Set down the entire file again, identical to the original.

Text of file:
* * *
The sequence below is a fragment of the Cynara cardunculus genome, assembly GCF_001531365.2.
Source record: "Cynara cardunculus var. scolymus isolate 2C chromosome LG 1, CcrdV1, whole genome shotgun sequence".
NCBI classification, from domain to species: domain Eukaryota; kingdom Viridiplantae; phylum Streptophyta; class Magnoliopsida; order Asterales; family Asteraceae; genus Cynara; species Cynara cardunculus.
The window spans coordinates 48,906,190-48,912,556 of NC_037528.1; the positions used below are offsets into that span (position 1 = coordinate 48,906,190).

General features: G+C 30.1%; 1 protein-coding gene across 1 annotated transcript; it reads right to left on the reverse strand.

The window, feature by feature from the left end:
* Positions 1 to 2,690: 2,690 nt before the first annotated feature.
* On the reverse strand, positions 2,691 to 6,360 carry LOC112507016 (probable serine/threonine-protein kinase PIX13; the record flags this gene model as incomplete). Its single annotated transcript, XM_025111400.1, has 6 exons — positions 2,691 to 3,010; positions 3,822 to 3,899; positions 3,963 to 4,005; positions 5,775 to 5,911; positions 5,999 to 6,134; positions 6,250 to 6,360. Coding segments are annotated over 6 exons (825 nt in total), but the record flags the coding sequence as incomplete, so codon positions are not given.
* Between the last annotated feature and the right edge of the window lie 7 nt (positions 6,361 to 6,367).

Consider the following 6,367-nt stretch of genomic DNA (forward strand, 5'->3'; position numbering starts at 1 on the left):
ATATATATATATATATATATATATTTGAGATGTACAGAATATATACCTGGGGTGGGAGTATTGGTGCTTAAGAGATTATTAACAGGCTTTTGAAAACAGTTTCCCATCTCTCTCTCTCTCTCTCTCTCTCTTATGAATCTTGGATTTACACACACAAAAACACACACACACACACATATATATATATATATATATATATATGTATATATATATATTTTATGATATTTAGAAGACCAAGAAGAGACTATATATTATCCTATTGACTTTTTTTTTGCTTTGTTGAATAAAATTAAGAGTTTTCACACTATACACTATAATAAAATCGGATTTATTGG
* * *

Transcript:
The sequence below is a fragment of the Cynara cardunculus genome, assembly GCF_001531365.2.
Source record: "Cynara cardunculus var. scolymus isolate 2C chromosome LG 1, CcrdV1, whole genome shotgun sequence".
NCBI classification, from domain to species: domain Eukaryota; kingdom Viridiplantae; phylum Streptophyta; class Magnoliopsida; order Asterales; family Asteraceae; genus Cynara; species Cynara cardunculus.
The window spans coordinates 48,906,190-48,912,556 of NC_037528.1; the positions used below are offsets into that span (position 1 = coordinate 48,906,190).

General features: G+C 30.1%; 1 protein-coding gene across 1 annotated transcript; it reads right to left on the reverse strand.

The window, feature by feature from the left end:
* Positions 1 to 2,690: 2,690 nt before the first annotated feature.
* On the reverse strand, positions 2,691 to 6,360 carry LOC112507016 (probable serine/threonine-protein kinase PIX13; the record flags this gene model as incomplete). Its single annotated transcript, XM_025111400.1, has 6 exons — positions 2,691 to 3,010; positions 3,822 to 3,899; positions 3,963 to 4,005; positions 5,775 to 5,911; positions 5,999 to 6,134; positions 6,250 to 6,360. Coding segments are annotated over 6 exons (825 nt in total), but the record flags the coding sequence as incomplete, so codon positions are not given.
* Between the last annotated feature and the right edge of the window lie 7 nt (positions 6,361 to 6,367).

Consider the following 6,367-nt stretch of genomic DNA (forward strand, 5'->3'; position numbering starts at 1 on the left):
ATATATATATATATATATATATATTTGAGATGTACAGAATATATACCTGGGGTGGGAGTATTGGTGCTTAAGAGATTATTAACAGGCTTTTGAAAACAGTTTCCCATCTCTCTCTCTCTCTCTCTCTCTCTTATGAATCTTGGATTTACACACACAAAAACACACACACACACACATATATATATATATATATATATATATGTATATATATATATTTTATGATATTTAGAAGACCAAGAAGAGACTATATATTATCCTATTGACTTTTTTTTTGCTTTGTTGAATAAAATTAAGAGTTTTCACACTATACACTATAATAAAATCGGATTTATTGG